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Published online by Cambridge University Press: 02 April 2018
The exposition of an analytical method that reveals the simple basis of the melodic structure of Western liturgical chants belonging to the two general categories of responsory and antiphon. Included are historical observations meant to explain the origin and evolution of chant-melody in the period from the seventh to the thirteenth century.
1 These comparisons were of Ambrosian and Franco-Roman counterparts. I will mention only a few: ‘Introits and Ingressae – Milan and Rome: The Elaboration of Chant Melodies, the Operation of Musical Memory’, Plainsong & Medieval Music, 19 (2010), 89–122; ‘The Adoption of the Roman Respond Gradual in Milan’, in ‘Quod ore cantas corde credas’: Studi in onore di Giacomo Baroffio Dahnk, ed. Leandra Scappaticci (Città del Vaticano, 2013), 239–55; Offertorium and Offerenda: Kinship and Structure (Ottawa, 2012); ‘Rome, Milan, and the Confractoria’, Papers Read at the 15th Meeting of the IMS Study Group Cantus Planus, Dobogókö, Hungary, 2009, August 23–29, ed. Barbara Haggh-Huglo and Debra Lacoste, 3 vols. (Lions Bay, 2013), 1: 51–76.
2 Octaves are differentiated with lower- and upper-case letters and added signs (G, A, c, d, c', d', etc.).
3 By Gregorian I mean Roman melodies and practices as adapted and expanded by the Franks.
4 In some earlier publications, a letter that indicated where successive syllables were sung on the same pitch was given in italic. My thinking was that when so written it might identify an underlying reciting-tone. But such ‘recitation’ in a chant is almost never limited to a single pitch, and the complication of italic letters proved pointless.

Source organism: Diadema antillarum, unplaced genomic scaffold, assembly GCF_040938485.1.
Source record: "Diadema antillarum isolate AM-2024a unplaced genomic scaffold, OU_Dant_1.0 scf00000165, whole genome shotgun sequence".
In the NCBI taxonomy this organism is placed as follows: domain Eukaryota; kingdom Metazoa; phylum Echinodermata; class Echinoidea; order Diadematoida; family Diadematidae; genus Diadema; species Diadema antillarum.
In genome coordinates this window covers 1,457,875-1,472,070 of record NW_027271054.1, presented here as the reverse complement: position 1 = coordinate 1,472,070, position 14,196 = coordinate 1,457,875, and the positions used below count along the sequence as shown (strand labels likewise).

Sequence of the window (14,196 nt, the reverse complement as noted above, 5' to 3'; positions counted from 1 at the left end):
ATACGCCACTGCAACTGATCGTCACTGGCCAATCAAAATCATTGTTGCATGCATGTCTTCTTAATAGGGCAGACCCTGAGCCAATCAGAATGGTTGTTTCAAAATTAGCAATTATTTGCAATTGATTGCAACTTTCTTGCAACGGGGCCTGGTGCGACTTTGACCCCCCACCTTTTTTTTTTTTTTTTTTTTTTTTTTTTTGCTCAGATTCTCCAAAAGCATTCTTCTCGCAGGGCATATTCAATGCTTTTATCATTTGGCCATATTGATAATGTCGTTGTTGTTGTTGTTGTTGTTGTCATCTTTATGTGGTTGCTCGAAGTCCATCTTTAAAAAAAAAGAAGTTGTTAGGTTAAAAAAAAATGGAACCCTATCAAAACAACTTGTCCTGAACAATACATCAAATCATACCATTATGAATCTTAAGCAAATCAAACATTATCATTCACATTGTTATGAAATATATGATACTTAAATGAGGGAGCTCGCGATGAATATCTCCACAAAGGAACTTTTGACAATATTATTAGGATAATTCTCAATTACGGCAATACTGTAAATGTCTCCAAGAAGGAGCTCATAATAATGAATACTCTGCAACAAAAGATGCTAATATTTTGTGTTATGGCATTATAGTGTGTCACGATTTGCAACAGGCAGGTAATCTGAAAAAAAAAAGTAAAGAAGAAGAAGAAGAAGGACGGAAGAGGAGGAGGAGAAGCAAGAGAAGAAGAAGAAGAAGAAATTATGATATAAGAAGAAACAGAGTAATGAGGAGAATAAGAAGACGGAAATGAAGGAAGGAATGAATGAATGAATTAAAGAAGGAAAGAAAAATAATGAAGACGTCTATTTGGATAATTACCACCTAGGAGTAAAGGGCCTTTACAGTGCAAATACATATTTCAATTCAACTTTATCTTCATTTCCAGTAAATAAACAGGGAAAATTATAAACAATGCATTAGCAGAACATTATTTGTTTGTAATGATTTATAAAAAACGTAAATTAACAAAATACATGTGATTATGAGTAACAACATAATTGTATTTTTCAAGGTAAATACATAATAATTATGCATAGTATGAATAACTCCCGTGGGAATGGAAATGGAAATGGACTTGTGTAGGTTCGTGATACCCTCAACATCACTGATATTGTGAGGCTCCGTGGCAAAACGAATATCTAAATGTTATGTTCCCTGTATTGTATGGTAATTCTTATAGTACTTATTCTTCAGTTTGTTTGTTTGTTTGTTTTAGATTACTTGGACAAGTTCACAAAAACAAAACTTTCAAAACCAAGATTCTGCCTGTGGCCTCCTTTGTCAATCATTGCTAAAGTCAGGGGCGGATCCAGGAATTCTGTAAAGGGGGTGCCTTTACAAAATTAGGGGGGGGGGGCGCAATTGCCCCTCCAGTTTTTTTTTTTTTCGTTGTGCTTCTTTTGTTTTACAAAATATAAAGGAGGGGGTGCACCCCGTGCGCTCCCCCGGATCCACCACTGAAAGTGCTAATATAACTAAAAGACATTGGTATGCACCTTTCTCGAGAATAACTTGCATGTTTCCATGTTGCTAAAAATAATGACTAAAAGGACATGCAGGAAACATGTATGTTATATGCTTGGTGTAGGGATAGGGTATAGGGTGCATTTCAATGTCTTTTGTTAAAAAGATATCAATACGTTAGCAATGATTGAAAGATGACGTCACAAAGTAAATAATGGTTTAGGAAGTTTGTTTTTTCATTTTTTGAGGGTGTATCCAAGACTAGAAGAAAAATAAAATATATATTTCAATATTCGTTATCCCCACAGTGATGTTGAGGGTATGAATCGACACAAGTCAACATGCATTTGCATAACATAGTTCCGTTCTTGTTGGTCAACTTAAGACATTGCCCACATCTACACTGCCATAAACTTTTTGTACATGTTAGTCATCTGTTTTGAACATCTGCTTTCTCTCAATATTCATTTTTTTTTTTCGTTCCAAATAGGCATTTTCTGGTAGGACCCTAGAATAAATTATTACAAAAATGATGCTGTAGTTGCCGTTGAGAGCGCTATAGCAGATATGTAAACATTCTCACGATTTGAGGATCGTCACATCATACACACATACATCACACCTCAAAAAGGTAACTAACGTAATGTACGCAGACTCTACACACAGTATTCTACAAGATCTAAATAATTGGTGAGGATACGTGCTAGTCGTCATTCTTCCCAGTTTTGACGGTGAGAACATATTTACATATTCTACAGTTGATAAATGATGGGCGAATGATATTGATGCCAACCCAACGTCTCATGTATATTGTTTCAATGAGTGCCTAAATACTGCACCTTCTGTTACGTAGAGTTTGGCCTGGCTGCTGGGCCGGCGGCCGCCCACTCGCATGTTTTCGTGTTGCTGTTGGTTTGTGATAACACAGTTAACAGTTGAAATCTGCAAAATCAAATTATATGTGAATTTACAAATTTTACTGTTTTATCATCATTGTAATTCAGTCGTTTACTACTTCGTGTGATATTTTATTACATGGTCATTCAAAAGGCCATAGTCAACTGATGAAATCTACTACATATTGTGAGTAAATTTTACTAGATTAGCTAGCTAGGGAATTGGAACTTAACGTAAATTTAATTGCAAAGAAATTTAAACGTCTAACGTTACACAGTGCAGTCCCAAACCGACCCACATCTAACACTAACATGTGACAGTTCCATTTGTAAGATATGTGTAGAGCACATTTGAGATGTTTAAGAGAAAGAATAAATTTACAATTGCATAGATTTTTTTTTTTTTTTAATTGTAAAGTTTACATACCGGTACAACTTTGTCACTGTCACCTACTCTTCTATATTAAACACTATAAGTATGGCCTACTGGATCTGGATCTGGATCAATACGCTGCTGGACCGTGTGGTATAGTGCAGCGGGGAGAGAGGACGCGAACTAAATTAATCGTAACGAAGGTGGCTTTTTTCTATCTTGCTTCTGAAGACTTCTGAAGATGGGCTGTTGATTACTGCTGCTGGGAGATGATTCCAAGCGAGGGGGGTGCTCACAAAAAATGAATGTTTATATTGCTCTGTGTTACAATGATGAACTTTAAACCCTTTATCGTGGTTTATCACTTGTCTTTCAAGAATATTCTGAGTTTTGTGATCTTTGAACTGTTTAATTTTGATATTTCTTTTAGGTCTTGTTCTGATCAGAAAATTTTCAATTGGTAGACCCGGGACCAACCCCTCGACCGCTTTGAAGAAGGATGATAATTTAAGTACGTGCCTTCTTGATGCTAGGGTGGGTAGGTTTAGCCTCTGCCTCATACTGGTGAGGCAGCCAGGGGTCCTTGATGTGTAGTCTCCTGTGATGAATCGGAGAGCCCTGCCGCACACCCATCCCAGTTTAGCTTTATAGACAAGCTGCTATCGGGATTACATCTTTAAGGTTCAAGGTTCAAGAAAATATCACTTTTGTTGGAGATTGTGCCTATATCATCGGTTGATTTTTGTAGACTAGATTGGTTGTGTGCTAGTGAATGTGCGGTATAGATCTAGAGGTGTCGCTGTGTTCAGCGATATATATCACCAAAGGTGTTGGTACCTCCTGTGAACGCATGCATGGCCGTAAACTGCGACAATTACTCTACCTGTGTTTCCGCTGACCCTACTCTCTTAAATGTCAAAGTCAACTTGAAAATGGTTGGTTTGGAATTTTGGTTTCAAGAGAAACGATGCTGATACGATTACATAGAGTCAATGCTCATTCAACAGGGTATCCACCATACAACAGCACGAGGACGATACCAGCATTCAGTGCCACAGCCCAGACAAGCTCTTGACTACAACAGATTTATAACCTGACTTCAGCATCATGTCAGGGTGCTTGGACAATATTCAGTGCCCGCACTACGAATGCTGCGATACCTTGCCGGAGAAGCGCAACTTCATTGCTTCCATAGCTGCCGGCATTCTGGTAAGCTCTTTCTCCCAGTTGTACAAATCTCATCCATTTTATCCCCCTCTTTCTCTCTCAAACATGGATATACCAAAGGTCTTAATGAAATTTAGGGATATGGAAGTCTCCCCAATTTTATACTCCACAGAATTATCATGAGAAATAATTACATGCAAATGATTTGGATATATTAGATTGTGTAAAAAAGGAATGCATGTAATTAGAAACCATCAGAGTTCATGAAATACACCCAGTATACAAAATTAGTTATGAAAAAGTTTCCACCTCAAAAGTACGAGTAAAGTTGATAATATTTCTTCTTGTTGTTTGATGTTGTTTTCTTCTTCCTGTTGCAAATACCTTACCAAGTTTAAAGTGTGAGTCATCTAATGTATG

6 I goes without saying that some melodies exhibit irregularities. These can be reasonably explained, but perhaps it needs to be said that the melodies have not been, nor can be, forced into a Procrustean melodic framework.
7 In antiphons such as Deus judex iustus for Tuesdays at Prime, and in responsories such as Exsurge domine for Wednesdays (these are the complete texts), the texts are too short to require repetitions of pitch-series. Antiphonale monasticum, Vatican Edition 1934 (available online), 12, 14.
8 In the Dies irae, for example, the three melodies for stanzas 1–6 are repeated for 7–12 and 13–17 (the last line is not paired).
9 I have used the terms schema and schemata to emphasise that these arrangements of the pitch-letters are artificial constructs and not to be seen as transcriptions of the melodies.
10 Déri, Balázs, ‘The Coptic Psalmos’, Papers Read at the 15th Meeting of the IMS Study Group Cantus Planus Dobogókö/Hungary, 2009, Institute of Mediaeval Music, Musicological Studies 100/101 (Ottawa, 2013), 163–92Google Scholar.
11 This way of marking the major divisions in the text is ideal, and no doubt the normal practice, but failures in the rote transmission of the melodies have sometimes obscured the governance of the finalis. Examples can even be found; for example, the antiphons A bimatu et infra and Ambulabunt mecum in albi, which were discussed (c.900) in the Commemoratio brevis – antiphons that have the same melody, but end on different pitches.
12 Offertory verses were dropped centuries before the age of printed books, but they have been edited and published by Karl Ott, Offertoriale sive versus offertoriorum (Paris, 1935).
13 The same chants are also available in earlier Vatican editions, beginning in 1908.
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